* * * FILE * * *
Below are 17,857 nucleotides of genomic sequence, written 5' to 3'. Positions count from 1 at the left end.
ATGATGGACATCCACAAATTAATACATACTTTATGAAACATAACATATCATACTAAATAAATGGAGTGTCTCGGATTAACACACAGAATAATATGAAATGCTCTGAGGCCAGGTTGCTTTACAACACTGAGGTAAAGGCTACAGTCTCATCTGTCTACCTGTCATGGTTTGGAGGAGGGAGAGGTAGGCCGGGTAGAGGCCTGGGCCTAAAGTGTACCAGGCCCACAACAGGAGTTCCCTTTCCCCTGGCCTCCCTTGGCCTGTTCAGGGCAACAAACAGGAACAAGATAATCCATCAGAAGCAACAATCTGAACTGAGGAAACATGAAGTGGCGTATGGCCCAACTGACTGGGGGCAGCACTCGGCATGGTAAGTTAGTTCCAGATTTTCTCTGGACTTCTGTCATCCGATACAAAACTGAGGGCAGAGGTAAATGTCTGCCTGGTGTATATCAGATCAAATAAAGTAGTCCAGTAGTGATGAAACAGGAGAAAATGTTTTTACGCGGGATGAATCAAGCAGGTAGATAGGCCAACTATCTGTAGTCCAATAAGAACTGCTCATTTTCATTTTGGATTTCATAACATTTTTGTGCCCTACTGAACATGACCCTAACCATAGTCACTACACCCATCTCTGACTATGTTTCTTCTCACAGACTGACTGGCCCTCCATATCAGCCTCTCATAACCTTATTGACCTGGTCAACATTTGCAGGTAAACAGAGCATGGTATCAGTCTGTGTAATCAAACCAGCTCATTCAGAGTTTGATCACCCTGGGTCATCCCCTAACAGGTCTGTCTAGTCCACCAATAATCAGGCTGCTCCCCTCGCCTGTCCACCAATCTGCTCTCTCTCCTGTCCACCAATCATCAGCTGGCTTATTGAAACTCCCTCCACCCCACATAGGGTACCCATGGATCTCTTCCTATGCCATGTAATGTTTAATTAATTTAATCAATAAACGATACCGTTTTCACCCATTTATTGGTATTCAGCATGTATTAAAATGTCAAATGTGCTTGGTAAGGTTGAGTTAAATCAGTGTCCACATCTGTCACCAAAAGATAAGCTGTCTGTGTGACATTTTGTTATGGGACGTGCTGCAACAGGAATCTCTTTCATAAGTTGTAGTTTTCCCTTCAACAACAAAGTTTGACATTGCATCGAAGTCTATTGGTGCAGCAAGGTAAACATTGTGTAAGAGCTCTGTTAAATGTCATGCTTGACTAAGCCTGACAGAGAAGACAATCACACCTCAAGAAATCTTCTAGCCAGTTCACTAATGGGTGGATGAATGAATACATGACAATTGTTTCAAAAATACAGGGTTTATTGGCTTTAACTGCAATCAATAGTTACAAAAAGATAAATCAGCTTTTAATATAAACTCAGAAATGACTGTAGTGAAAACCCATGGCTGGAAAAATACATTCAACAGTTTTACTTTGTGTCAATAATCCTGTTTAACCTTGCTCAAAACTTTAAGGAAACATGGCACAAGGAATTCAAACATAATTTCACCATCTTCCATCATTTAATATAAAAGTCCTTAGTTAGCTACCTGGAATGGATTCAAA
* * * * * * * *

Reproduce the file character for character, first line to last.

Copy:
Below are 17,857 nucleotides of genomic sequence, written 5' to 3'. Positions count from 1 at the left end.
ATGATGGACATCCACAAATTAATACATACTTTATGAAACATAACATATCATACTAAATAAATGGAGTGTCTCGGATTAACACACAGAATAATATGAAATGCTCTGAGGCCAGGTTGCTTTACAACACTGAGGTAAAGGCTACAGTCTCATCTGTCTACCTGTCATGGTTTGGAGGAGGGAGAGGTAGGCCGGGTAGAGGCCTGGGCCTAAAGTGTACCAGGCCCACAACAGGAGTTCCCTTTCCCCTGGCCTCCCTTGGCCTGTTCAGGGCAACAAACAGGAACAAGATAATCCATCAGAAGCAACAATCTGAACTGAGGAAACATGAAGTGGCGTATGGCCCAACTGACTGGGGGCAGCACTCGGCATGGTAAGTTAGTTCCAGATTTTCTCTGGACTTCTGTCATCCGATACAAAACTGAGGGCAGAGGTAAATGTCTGCCTGGTGTATATCAGATCAAATAAAGTAGTCCAGTAGTGATGAAACAGGAGAAAATGTTTTTACGCGGGATGAATCAAGCAGGTAGATAGGCCAACTATCTGTAGTCCAATAAGAACTGCTCATTTTCATTTTGGATTTCATAACATTTTTGTGCCCTACTGAACATGACCCTAACCATAGTCACTACACCCATCTCTGACTATGTTTCTTCTCACAGACTGACTGGCCCTCCATATCAGCCTCTCATAACCTTATTGACCTGGTCAACATTTGCAGGTAAACAGAGCATGGTATCAGTCTGTGTAATCAAACCAGCTCATTCAGAGTTTGATCACCCTGGGTCATCCCCTAACAGGTCTGTCTAGTCCACCAATAATCAGGCTGCTCCCCTCGCCTGTCCACCAATCTGCTCTCTCTCCTGTCCACCAATCATCAGCTGGCTTATTGAAACTCCCTCCACCCCACATAGGGTACCCATGGATCTCTTCCTATGCCATGTAATGTTTAATTAATTTAATCAATAAACGATACCGTTTTCACCCATTTATTGGTATTCAGCATGTATTAAAATGTCAAATGTGCTTGGTAAGGTTGAGTTAAATCAGTGTCCACATCTGTCACCAAAAGATAAGCTGTCTGTGTGACATTTTGTTATGGGACGTGCTGCAACAGGAATCTCTTTCATAAGTTGTAGTTTTCCCTTCAACAACAAAGTTTGACATTGCATCGAAGTCTATTGGTGCAGCAAGGTAAACATTGTGTAAGAGCTCTGTTAAATGTCATGCTTGACTAAGCCTGACAGAGAAGACAATCACACCTCAAGAAATCTTCTAGCCAGTTCACTAATGGGTGGATGAATGAATACATGACAATTGTTTCAAAAATACAGGGTTTATTGGCTTTAACTGCAATCAATAGTTACAAAAAGATAAATCAGCTTTTAATATAAACTCAGAAATGACTGTAGTGAAAACCCATGGCTGGAAAAATACATTCAACAGTTTTACTTTGTGTCAATAATCCTGTTTAACCTTGCTCAAAACTTTAAGGAAACATGGCACAAGGAATTCAAACATAATTTCACCATCTTCCATCATTTAATATAAAAGTCCTTAGTTAGCTACCTGGAATGGATTCAAA